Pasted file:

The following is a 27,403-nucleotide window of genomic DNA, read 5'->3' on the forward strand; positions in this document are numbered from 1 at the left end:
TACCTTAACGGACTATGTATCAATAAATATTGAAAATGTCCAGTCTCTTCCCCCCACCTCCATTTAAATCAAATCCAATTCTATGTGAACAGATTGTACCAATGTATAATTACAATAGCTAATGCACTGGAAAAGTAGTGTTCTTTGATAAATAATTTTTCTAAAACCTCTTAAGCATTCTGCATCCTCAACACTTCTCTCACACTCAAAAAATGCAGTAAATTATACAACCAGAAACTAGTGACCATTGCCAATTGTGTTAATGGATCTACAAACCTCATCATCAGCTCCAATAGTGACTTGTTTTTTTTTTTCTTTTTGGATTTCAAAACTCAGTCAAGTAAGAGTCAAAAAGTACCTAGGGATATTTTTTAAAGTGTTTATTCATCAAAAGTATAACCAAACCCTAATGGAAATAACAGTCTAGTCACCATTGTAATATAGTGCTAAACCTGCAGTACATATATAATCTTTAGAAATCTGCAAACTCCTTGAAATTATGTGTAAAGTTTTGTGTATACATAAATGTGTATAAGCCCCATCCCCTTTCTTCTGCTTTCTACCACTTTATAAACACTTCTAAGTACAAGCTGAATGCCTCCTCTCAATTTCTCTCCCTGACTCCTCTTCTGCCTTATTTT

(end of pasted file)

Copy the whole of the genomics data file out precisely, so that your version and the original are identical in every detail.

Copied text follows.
The following is a 27,403-nucleotide window of genomic DNA, read 5'->3' on the forward strand; positions in this document are numbered from 1 at the left end:
TACCTTAACGGACTATGTATCAATAAATATTGAAAATGTCCAGTCTCTTCCCCCCACCTCCATTTAAATCAAATCCAATTCTATGTGAACAGATTGTACCAATGTATAATTACAATAGCTAATGCACTGGAAAAGTAGTGTTCTTTGATAAATAATTTTTCTAAAACCTCTTAAGCATTCTGCATCCTCAACACTTCTCTCACACTCAAAAAATGCAGTAAATTATACAACCAGAAACTAGTGACCATTGCCAATTGTGTTAATGGATCTACAAACCTCATCATCAGCTCCAATAGTGACTTGTTTTTTTTTTTCTTTTTGGATTTCAAAACTCAGTCAAGTAAGAGTCAAAAAGTACCTAGGGATATTTTTTAAAGTGTTTATTCATCAAAAGTATAACCAAACCCTAATGGAAATAACAGTCTAGTCACCATTGTAATATAGTGCTAAACCTGCAGTACATATATAATCTTTAGAAATCTGCAAACTCCTTGAAATTATGTGTAAAGTTTTGTGTATACATAAATGTGTATAAGCCCCATCCCCTTTCTTCTGCTTTCTACCACTTTATAAACACTTCTAAGTACAAGCTGAATGCCTCCTCTCAATTTCTCTCCCTGACTCCTCTTCTGCCTTATTTT